Texas

Street parking in Dallas could get more expensive this summer

Soon, parking on some Dallas streets may cost more.

A new on-street parking and curb management proposal being considered by the City Council aims to free up on-street parking space in popular areas and increase city revenue.

At a briefing on Wednesday, chief transport planner Katherine Rush said the goal is to balance the need for loading work while also providing enough space for on-street parking.

“The only thing worse than paying for parking is no parking at all,” Rush said. “If the curb is free or the price is too low in popular areas, it is often crowded and newcomers to the area have nowhere to park, which can discourage them from going to the area at all.”

She noted that time-limited parking meters are tools at the disposal of the city to encourage people not to stay in the parking lot too long in front of businesses and therefore prevent someone else from using the space.

If the proposal goes through, Rush said popular areas like downtown and Deep Ellum could soon see a $1 minimum parking fee — up from 5 cents in some areas.

But the plan is to raise rates gradually, changing only 25 to 50 cents over six months.

Rush said it was important to strike a balance when raising prices.

“If the price is too high and many curbside spaces remain vacant, nearby stores lose customers, employees lose their jobs, and the city loses tax revenue,” she said.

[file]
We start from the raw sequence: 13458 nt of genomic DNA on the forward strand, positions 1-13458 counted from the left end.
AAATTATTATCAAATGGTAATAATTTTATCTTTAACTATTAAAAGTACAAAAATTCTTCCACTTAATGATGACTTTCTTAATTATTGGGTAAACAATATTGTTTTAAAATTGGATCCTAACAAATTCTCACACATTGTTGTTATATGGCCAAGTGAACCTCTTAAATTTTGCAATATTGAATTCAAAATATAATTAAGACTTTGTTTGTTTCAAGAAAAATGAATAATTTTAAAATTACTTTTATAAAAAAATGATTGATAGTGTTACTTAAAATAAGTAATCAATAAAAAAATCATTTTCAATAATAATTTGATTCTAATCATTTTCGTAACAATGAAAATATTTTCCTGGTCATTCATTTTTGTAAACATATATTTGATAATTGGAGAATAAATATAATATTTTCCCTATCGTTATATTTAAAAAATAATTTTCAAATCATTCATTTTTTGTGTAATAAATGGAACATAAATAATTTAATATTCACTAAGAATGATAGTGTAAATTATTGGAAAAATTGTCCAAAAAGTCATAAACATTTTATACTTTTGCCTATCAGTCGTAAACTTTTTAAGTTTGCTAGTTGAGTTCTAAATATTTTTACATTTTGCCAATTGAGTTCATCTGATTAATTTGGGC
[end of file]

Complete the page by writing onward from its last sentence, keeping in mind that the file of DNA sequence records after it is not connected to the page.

She added that lower rates lead to fewer vacancies.

“If the price is too low and there are no available places, people will refuse to visit,” Rush said. And, she added, “drivers traveling [looking] for space waste of time, fuel, traffic congestion and air pollution.”

Councilman Jesse Moreno, who represents District 2 including Deep Ellum, disagreed with this assessment.

“When you have a good business, people will find you and people will find a place to park,” he said.

“I don’t have the impression that we don’t have suitable parking,” he added.

After deducting expenses needed to install or upgrade parking meters, Rush said 60% of the remaining proceeds will be reinvested in the same high-traffic locations where they are spent.

The remaining 40% will go to citywide services such as sidewalk repairs, tree planting and street maintenance.

Rush says that in the next phase of the initiative, the city will conduct a survey of downtown businesses to get feedback on the proposal.

The City Council will vote to approve the proposal this summer.



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